CONCLUSION; Eagle-eyed readers may have gleaned from all this that I rather liked the AVID Volvere Sequel, and they're right.
This is one of the most impressive ways to play music I've come across to date, showcasing vinyl's jaw-droppingly powerful and musical sound in no uncertain terms.
My reviews of high end turntables are often full of praise but invariably tempered with some caveat or another, but here I can't really think of none. It combines the rugged build and superlative mechanical integrity of an oil rig with the delicacy, precision and finesse of the best hand-made mechanical watches. Its sound is so neutral and open that it's almost impossible to ascribe character to; in this review, I felt I was listening the SME Series V tonearm and Koetsu cartridge far more than the turntable.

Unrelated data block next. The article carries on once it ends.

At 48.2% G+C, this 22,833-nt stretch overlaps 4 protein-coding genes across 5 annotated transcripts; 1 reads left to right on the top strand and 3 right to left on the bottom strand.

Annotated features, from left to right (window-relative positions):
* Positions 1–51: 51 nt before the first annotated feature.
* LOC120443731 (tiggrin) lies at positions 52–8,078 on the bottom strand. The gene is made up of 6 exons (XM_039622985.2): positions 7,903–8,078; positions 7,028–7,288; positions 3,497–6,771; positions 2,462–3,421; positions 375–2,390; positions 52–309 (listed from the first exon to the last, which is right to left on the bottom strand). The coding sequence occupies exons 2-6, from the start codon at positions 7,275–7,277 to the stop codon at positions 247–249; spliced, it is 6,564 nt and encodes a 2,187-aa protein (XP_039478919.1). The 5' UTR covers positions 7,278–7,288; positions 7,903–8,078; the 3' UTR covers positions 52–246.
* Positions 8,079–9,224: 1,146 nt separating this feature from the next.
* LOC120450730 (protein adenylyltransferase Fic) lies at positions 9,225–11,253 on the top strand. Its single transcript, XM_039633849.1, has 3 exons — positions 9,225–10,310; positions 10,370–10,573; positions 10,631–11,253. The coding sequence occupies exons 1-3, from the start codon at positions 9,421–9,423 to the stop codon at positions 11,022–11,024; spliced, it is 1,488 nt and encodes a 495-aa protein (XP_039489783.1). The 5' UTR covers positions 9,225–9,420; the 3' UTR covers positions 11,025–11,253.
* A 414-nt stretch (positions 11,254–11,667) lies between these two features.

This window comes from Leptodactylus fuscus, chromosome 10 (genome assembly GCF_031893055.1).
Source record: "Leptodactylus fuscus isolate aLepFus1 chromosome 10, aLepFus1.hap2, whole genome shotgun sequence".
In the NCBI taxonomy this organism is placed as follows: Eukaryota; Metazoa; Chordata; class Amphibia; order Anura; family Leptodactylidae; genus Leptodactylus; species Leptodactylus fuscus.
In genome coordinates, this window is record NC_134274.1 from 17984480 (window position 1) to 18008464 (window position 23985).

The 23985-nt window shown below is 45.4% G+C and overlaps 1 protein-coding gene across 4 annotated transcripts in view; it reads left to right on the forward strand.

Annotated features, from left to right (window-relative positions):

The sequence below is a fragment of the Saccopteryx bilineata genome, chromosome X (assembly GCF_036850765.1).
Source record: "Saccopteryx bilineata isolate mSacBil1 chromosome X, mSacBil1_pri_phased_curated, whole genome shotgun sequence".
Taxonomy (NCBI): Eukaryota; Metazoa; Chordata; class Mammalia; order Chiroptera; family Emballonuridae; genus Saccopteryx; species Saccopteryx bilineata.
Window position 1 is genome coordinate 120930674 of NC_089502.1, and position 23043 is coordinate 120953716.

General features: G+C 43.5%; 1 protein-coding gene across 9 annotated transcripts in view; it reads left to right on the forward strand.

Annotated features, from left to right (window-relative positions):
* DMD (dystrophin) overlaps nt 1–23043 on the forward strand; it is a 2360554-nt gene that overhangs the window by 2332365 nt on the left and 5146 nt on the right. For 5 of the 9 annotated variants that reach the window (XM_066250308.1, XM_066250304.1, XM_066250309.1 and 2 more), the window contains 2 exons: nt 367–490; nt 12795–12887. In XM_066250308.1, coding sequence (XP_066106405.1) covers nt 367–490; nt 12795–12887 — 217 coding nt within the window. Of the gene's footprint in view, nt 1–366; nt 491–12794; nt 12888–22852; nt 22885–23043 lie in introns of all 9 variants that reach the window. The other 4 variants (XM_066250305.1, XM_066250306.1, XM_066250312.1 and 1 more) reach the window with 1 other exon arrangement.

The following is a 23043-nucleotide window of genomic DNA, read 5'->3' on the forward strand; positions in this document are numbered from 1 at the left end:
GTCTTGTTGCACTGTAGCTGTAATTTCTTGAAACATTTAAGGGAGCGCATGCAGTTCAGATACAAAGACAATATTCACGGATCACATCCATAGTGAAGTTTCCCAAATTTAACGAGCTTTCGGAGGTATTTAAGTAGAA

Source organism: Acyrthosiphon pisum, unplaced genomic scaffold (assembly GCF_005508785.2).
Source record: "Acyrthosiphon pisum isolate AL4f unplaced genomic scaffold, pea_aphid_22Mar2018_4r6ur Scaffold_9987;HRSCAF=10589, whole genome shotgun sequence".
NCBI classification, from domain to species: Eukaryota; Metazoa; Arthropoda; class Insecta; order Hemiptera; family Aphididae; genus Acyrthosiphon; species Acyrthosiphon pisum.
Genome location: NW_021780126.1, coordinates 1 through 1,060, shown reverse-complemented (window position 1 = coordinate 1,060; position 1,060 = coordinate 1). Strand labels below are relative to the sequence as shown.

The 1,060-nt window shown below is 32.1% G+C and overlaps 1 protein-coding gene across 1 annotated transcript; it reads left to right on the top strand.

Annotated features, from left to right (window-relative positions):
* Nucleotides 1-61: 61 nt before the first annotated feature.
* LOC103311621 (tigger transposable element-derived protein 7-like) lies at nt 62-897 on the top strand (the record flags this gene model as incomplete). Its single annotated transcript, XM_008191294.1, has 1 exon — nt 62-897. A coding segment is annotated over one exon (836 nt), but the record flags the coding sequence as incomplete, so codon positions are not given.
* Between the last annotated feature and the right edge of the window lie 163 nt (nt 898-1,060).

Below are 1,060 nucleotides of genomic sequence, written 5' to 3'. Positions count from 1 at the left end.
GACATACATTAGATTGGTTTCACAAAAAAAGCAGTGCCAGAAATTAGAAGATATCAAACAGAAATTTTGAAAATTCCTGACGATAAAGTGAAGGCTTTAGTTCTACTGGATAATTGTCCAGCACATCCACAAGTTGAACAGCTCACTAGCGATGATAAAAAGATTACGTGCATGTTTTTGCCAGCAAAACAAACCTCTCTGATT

And on a personal note, I love its lack of showiness - we're not talking acres of black Perspex or superfluous gold adornments here. Its styling, if you could call it that, is simply a function of how it does what it does.
A brilliant high end turntable then; expensive - but justifiably so.
VERDICT; A high end turntable of rare completeness, it offers breathtaking all round sound from a superbly balanced belt drive chassis.
FOR; Superb stability; glassy transparency; breathtaking dynamics; unerring musicality; design,packaging, set-up
January 2004, Anthony Kershaw Audiophilia.com (Canada)
"For the last three months, AVID's midrange 'table has sat front and center, and has not flinched at the avalanche of vinyl it has played."
"Careful examination of the chassis, bearing, and platter is witness to superb design and bulletproof workmanship. Audio gear to last the test of time. It looks dreamy, too."